The search for dark matter continues

I wrote last month about recent reports on the failure of two major experiments named LUX and PandaX-II to directly detect dark matter and what that might mean for the prospects of alternate theories to explain anomalous gravitational effects. Of course, concluding that dark matter is non-existent is a tricky call since we don’t really know what it is made of and the negative results so far may well be due to the lack of sufficient sensitivity of the detectors or that dark matter is made of something quite different from what the detectors are designed to register.

On the assumption that dark matter is made of WIMPs (Weakly Interacting Massive Particles), a new, more sensitive, detector known as LUX-Zeplin is being constructed one mile underground, at the same site as the earlier LUX experiment in South Dakota, that will use 10 tons of liquid xenon.

“The detector is set up like an enormous bell capable of ringing in response to the lightest tap from a dark matter particle,” the university explained in the statement. “If a piece of dark matter runs into a xenon atom, the xenon will collide with its neighbors, producing a burst of ultraviolet light and releasing electrons. Moments later, the free electrons will excite the xenon gas at the top of the chamber and release a second, brighter burst of light.”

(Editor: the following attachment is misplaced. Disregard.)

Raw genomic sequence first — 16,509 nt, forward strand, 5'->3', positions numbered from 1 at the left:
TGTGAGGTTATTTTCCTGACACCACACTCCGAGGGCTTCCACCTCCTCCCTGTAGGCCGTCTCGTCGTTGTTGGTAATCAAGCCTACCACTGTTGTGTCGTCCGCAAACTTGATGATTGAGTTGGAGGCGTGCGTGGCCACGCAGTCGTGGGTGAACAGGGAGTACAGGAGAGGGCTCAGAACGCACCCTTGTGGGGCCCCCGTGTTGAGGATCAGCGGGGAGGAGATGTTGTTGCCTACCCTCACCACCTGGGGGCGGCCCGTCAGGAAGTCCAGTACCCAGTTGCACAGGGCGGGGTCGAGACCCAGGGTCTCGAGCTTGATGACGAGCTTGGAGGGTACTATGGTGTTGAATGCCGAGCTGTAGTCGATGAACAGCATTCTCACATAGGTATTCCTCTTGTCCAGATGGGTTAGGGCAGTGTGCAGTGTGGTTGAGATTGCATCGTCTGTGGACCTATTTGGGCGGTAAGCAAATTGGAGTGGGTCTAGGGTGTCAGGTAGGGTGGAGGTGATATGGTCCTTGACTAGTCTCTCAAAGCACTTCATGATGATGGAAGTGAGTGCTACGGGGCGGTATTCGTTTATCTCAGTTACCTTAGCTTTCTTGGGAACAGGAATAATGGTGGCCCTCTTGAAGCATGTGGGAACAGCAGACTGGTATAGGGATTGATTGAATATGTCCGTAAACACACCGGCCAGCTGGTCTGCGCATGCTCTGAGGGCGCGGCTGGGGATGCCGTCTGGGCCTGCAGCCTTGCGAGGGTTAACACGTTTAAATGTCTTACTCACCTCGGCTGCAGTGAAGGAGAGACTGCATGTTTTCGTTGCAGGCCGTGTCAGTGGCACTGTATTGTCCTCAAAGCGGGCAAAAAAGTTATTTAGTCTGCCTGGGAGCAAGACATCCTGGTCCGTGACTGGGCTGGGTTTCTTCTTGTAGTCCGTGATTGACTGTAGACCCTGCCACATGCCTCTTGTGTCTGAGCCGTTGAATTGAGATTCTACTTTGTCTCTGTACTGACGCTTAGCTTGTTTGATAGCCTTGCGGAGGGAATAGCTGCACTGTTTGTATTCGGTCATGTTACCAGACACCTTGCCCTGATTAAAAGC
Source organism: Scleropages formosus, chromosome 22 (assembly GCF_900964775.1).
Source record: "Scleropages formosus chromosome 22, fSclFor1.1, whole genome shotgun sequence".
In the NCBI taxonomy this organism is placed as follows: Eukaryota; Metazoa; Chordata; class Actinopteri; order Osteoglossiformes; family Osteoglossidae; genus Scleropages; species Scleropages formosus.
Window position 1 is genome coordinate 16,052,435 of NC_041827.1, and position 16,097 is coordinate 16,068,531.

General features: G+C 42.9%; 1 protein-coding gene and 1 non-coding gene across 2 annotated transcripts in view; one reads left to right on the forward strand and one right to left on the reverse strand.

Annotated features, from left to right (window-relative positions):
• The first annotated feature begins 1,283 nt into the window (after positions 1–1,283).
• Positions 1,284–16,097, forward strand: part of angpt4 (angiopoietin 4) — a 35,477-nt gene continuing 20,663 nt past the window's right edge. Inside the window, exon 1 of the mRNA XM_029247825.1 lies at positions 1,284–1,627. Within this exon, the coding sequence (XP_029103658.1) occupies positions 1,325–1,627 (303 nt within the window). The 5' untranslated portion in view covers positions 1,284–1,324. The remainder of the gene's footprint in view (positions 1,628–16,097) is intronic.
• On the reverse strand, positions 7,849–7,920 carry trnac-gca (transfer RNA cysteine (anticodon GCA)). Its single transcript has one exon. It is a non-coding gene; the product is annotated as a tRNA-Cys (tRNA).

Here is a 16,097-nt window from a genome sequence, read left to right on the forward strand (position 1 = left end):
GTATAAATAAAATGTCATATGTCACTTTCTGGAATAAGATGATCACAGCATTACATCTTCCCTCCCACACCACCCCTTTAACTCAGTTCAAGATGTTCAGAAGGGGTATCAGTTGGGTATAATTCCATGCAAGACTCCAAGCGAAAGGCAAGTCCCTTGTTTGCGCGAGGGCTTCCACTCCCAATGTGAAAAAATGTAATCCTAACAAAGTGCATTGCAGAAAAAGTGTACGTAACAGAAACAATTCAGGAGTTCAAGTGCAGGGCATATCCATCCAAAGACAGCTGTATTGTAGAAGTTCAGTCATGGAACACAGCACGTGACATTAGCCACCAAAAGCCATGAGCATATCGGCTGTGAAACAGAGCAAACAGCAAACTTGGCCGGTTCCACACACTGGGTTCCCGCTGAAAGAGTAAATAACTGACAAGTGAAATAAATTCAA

However, the detector will become operational only in 2020. Science requires a great deal of patience.

Here’s a NASA video from four years ago that discusses the case for WIMP dark matter and what scientists are looking for as a signature of its presence.

For those in the Cleveland area, tonight’s Science Café discussion will feature Stacy McGaugh, chair of the Astronomy department at CWRU, who will discuss the current state of affairs concerning dark matter. These monthly events are free and open to the public.


  1. Rob Grigjanis says

    Marcus @1: Depends how you define “a lot” and “new insights”, I guess. Searches for new particles can mean decades of reducing the parameter space that they could occupy. The top quark was proposed in 1973, discovered in 1995. The Higgs boson was proposed in 1964, discovered in 2012. And the road from proposal to discovery can be a lot of small steps. Always more exciting from the inside than to outside spectators. More like “gosh, we’re finding out more!”.

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